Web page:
Likewise, providing for a promotional ladder that enables employees to move into micro-units will reinforce integration, in addition to instilling in employees the potential for a career path.   By being on the same ladders or lists, the employees in the micro-units will be viewed as a single entity.  Optics will make a difference. 

Perhaps the most important part of an integration program would be a robust cross-training program to enable employees to replace or fill in for absent employees in the micro-units or to enable employees from the micro-units to fill in for absent employees in the broader unit. 

Again, the difficulty of implementing a cross-training program is particularly acute when the micro-unit has employees with specialized skills and certifications.  It may be necessary to include support for those employees who wish or need to enroll in external education, working as apprentices in a micro-unit while going to school. 

Where the skills are not specialized, cross-training should produce enough employees with the necessary flexibility to perform work across departments or work classifications so that the integration of the workforce is credible.  Even if the program produces only a few employees with the necessary capabilities, it is worth doing. 

One of the more significant factors used by the board is whether the employees share supervisors.  Supervisors typically supervise the same workers.  A micro-unit avoidance program should expand supervisory responsibilities to include supervising employees in multiple areas, especially the employees in micro-units. 

This can be done either through a regular rotation system or as fill-ins for absent supervisors.  While rotating supervisors through the micro-units with specialized skill or certification may seem to be undoable, it should not be as difficult as it may appear.  Supervisory skills involve much more than having technical knowledge.  Technical problem-solving can be delegated to lead employees or others: supervisory skills cannot. 

A basic understanding of how the work is to be done and how to marshal the resources to solve problems are things an employer should be able to teach a supervisor in a relatively short time. 

Supervisors also should participate in – and not just observe –work-related meetings of employees, particularly those of the employees in the micro-units.  To the extent possible, general employee meetings should have a mix of employees and include the employees from the micro-units. 

The supervisors from other areas should have enough day-to-day exposure to the employees in the potential micro-units to permit them to participate, and to communicate performance evaluations and discipline.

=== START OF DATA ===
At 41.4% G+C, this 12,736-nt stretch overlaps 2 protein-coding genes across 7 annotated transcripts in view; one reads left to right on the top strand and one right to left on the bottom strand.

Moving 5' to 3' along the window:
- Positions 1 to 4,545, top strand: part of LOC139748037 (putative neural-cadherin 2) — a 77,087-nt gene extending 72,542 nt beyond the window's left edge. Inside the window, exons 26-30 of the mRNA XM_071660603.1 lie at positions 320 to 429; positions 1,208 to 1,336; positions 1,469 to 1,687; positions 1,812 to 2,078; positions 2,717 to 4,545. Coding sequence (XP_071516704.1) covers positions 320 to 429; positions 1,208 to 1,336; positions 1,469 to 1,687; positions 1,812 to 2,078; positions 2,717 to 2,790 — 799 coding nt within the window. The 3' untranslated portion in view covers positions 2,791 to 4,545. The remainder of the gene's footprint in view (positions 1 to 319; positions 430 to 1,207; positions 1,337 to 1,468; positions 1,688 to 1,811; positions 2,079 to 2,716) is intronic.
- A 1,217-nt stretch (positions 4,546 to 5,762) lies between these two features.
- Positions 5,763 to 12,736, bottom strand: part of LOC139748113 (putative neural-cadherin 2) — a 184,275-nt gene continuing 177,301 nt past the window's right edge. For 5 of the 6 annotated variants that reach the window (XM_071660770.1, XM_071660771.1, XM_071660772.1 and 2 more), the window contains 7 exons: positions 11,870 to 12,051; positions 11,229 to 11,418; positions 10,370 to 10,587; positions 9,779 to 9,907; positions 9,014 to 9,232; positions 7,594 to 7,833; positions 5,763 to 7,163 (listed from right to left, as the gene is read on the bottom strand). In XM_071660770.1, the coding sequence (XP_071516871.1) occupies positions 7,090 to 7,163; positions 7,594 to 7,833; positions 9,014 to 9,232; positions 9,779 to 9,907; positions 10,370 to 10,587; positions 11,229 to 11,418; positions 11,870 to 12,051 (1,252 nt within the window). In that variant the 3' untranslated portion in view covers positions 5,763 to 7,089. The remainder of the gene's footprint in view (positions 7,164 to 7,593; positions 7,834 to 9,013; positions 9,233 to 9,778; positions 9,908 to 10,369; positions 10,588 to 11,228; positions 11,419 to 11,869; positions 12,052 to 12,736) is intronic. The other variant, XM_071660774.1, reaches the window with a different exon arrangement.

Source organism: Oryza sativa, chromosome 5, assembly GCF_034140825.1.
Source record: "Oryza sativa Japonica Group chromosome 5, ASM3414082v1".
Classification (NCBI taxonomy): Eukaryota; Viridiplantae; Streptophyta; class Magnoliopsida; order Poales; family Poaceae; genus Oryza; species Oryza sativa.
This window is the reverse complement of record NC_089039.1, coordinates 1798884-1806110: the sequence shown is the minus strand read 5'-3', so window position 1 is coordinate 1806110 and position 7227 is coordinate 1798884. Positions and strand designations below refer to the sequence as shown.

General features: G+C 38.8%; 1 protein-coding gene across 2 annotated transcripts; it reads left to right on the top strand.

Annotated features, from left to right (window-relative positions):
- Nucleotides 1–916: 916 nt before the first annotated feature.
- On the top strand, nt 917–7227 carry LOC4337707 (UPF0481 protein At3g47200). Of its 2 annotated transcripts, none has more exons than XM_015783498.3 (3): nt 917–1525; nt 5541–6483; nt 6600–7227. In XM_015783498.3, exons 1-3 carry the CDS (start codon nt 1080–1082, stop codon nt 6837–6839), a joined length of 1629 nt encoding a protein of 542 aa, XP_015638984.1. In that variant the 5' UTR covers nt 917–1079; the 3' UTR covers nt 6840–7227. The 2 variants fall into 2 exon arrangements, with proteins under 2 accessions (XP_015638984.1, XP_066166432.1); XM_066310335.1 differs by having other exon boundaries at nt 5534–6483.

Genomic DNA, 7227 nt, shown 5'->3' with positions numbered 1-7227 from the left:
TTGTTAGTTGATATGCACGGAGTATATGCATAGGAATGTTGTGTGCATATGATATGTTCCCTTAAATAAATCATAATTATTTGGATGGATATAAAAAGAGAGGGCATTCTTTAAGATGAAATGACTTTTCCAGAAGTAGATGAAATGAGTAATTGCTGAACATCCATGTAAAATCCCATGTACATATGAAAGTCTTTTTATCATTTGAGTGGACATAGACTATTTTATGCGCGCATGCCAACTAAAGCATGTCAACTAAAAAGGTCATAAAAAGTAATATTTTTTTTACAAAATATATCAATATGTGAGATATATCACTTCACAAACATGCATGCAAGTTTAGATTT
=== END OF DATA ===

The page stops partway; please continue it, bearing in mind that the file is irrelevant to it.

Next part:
In short, supervisors could be fungible throughout the entire workforce, especially in the micro-units.

Exposure of employees from micro-units to other employees could be enhanced by having combined lunch areas, break rooms and times, parking lots, entry and exit ways, time clocks, etc.

The context in which the micro-unit arises cannot be overlooked – it is part of the NLRB’s process, either after the filing of a petition or in response to a card check in which a union seeks to represent a micro-unit. 

The board’s process will require an employer to prove that the petitioned-for unit is inappropriate because it has an overwhelming community of interest with excluded employees. 

To meet its burden, an employer must be able to produce documents and records that support its claim.  A rotation system for supervisors, for example, may be disregarded by the board if the employer cannot show contemporaneous records proving the actual movement of supervisors from the excluded employees to micro-unit employees.  For that reason, employers must be able to document the reality of its claims. 


These are only some things for employers to consider.  Every strategy may not work in every company, but the principles should still apply and, with ingenuity, may be the key to an employer’s avoidance of micro-units. 

While the cost of a micro-unit program may be significant, the cost of a fractured workforce with multiple unions and union contracts will be more.  

Since the board will decide American Steel Construction soon, an employer may not yet have a complete micro-unit avoidance program up and running.  The initial focus, therefore, should be on doing the easy things, such as enhancing training programs and supervisory rotations and fill-ins. 

Also, a micro-unit avoidance program can be confusing and disruptive to the workforce.  Advertising or promoting a complete micro-unit avoidance program or its purpose may make some employees upset, sending them to a union agent for help. 

Care must be taken not to spawn union activity in the process of implementation.  Asking for volunteers to try something new may attract attention, but could be used to reduce the risk of wholesale disruption. 

James R. Redeker is a partner at Duane Morris LLP.


[1] Lauren McFerran, named Chairman of the Board, January 20, 2021 was a labor member of the Board since December 17, 2014; Member Gwynne Wilcox, nominated May 27, 2021, was the General Counsel of 1199 SEIU United Healthcare Workers East and labor representative to the NYC Office of Collective Bargaining;  Member David Prouty, nominated June 23, 2021, was the General Counsel, Service Employee International Union (SEIU) Local 32BJ

[2] See Sections 9(a) and (b) of the National Labor Relations Act.

[3] See PCC Structurals, Inc., 365 NLRB No. 160, quoting United Operations, Inc., 338 NLRB at 123.

[4] Specialty Healthcare, 357 NLRB 934.

[5] Macy's Inc., 361 NLRB 12.

[6] PCC Structurals Inc., 365 NLRB No. 160.

[7]  The Boeing Company, 368 NLRB No. 67.

[8]  American Steel Construction, 371 NLRB No. 41.

Reprinted with permission of Law360.